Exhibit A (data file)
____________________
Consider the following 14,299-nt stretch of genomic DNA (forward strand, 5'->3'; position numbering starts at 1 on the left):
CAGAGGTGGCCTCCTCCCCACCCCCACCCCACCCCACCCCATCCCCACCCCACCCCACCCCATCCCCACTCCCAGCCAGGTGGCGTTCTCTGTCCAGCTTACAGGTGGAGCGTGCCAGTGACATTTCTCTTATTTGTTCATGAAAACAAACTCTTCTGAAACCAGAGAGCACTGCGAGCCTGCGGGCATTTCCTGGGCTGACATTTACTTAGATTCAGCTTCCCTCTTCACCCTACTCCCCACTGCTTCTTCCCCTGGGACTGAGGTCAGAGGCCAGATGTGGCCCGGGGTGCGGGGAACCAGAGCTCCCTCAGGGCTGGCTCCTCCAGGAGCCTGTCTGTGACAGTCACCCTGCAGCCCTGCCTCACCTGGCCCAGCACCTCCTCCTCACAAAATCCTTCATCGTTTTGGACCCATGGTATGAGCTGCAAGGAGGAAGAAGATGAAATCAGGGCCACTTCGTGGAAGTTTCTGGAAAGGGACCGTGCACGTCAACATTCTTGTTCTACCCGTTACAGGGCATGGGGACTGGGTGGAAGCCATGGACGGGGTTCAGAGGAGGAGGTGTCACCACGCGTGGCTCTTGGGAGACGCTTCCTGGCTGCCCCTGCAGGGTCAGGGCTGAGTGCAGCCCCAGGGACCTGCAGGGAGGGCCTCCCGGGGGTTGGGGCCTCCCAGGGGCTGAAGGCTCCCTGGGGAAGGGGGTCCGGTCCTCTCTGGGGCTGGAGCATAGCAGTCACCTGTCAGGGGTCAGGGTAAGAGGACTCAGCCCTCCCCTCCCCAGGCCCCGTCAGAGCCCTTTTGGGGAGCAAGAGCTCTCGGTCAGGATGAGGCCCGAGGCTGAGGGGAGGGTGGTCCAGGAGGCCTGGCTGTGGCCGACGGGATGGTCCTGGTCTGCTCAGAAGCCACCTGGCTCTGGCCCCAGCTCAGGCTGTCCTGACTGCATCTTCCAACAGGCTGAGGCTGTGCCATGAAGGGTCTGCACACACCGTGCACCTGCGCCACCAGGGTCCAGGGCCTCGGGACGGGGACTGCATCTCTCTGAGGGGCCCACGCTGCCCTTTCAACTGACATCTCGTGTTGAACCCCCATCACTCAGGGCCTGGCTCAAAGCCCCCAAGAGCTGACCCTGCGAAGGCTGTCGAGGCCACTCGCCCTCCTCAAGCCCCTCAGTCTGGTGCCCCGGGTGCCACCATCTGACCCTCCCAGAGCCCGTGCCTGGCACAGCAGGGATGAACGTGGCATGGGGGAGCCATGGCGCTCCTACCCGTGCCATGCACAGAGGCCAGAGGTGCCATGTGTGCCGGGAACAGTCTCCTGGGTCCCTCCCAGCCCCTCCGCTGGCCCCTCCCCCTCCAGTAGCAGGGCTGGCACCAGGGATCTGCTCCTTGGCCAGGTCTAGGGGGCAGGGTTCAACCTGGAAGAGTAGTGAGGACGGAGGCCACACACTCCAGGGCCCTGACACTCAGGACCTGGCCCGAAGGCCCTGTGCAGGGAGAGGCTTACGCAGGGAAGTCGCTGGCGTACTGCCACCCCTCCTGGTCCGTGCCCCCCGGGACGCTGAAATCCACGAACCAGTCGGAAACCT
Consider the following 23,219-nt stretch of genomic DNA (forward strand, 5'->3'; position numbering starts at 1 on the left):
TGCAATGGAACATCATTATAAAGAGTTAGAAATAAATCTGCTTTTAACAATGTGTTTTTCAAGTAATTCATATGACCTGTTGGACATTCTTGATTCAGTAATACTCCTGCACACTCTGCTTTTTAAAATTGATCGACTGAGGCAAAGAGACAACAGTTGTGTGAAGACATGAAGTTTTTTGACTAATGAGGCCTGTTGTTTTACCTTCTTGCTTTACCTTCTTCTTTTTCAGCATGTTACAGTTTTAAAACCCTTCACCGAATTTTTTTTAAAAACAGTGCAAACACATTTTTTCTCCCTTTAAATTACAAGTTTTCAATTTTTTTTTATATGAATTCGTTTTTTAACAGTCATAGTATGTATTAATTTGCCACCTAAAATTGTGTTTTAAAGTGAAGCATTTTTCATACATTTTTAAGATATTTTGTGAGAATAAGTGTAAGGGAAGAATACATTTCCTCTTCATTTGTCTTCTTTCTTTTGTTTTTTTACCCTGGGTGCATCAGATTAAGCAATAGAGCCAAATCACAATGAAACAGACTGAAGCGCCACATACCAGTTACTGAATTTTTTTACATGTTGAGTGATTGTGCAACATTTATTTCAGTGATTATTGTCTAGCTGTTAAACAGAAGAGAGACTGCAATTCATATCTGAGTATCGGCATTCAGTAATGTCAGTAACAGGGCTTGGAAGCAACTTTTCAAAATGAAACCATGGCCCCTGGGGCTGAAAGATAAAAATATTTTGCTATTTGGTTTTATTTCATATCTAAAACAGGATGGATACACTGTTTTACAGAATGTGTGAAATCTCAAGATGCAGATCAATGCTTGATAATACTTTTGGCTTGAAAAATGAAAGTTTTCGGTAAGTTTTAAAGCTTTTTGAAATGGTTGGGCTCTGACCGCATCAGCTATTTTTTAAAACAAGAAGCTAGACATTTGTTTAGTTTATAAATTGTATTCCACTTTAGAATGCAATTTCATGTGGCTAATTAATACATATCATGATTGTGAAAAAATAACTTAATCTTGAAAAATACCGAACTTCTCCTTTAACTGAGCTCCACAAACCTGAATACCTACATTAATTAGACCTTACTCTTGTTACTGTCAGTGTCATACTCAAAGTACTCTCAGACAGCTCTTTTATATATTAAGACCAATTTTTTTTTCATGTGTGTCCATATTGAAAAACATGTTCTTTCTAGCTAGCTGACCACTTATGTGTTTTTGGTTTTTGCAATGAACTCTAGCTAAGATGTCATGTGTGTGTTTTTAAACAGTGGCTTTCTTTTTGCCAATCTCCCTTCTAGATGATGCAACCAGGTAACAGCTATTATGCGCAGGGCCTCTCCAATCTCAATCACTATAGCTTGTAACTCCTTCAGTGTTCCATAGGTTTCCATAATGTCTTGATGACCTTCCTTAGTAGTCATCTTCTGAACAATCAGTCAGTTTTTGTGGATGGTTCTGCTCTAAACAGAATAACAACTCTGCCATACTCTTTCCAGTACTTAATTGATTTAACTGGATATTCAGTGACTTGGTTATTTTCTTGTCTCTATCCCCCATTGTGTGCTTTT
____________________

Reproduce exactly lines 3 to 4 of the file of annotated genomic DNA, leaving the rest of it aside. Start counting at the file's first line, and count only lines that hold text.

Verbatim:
Consider the following 23,219-nt stretch of genomic DNA (forward strand, 5'->3'; position numbering starts at 1 on the left):
TGCAATGGAACATCATTATAAAGAGTTAGAAATAAATCTGCTTTTAACAATGTGTTTTTCAAGTAATTCATATGACCTGTTGGACATTCTTGATTCAGTAATACTCCTGCACACTCTGCTTTTTAAAATTGATCGACTGAGGCAAAGAGACAACAGTTGTGTGAAGACATGAAGTTTTTTGACTAATGAGGCCTGTTGTTTTACCTTCTTGCTTTACCTTCTTCTTTTTCAGCATGTTACAGTTTTAAAACCCTTCACCGAATTTTTTTTAAAAACAGTGCAAACACATTTTTTCTCCCTTTAAATTACAAGTTTTCAATTTTTTTTTATATGAATTCGTTTTTTAACAGTCATAGTATGTATTAATTTGCCACCTAAAATTGTGTTTTAAAGTGAAGCATTTTTCATACATTTTTAAGATATTTTGTGAGAATAAGTGTAAGGGAAGAATACATTTCCTCTTCATTTGTCTTCTTTCTTTTGTTTTTTTACCCTGGGTGCATCAGATTAAGCAATAGAGCCAAATCACAATGAAACAGACTGAAGCGCCACATACCAGTTACTGAATTTTTTTACATGTTGAGTGATTGTGCAACATTTATTTCAGTGATTATTGTCTAGCTGTTAAACAGAAGAGAGACTGCAATTCATATCTGAGTATCGGCATTCAGTAATGTCAGTAACAGGGCTTGGAAGCAACTTTTCAAAATGAAACCATGGCCCCTGGGGCTGAAAGATAAAAATATTTTGCTATTTGGTTTTATTTCATATCTAAAACAGGATGGATACACTGTTTTACAGAATGTGTGAAATCTCAAGATGCAGATCAATGCTTGATAATACTTTTGGCTTGAAAAATGAAAGTTTTCGGTAAGTTTTAAAGCTTTTTGAAATGGTTGGGCTCTGACCGCATCAGCTATTTTTTAAAACAAGAAGCTAGACATTTGTTTAGTTTATAAATTGTATTCCACTTTAGAATGCAATTTCATGTGGCTAATTAATACATATCATGATTGTGAAAAAATAACTTAATCTTGAAAAATACCGAACTTCTCCTTTAACTGAGCTCCACAAACCTGAATACCTACATTAATTAGACCTTACTCTTGTTACTGTCAGTGTCATACTCAAAGTACTCTCAGACAGCTCTTTTATATATTAAGACCAATTTTTTTTTCATGTGTGTCCATATTGAAAAACATGTTCTTTCTAGCTAGCTGACCACTTATGTGTTTTTGGTTTTTGCAATGAACTCTAGCTAAGATGTCATGTGTGTGTTTTTAAACAGTGGCTTTCTTTTTGCCAATCTCCCTTCTAGATGATGCAACCAGGTAACAGCTATTATGCGCAGGGCCTCTCCAATCTCAATCACTATAGCTTGTAACTCCTTCAGTGTTCCATAGGTTTCCATAATGTCTTGATGACCTTCCTTAGTAGTCATCTTCTGAACAATCAGTCAGTTTTTGTGGATGGTTCTGCTCTAAACAGAATAACAACTCTGCCATACTCTTTCCAGTACTTAATTGATTTAACTGGATATTCAGTGACTTGGTTATTTTCTTGTCTCTATCCCCCATTGTGTGCTTTT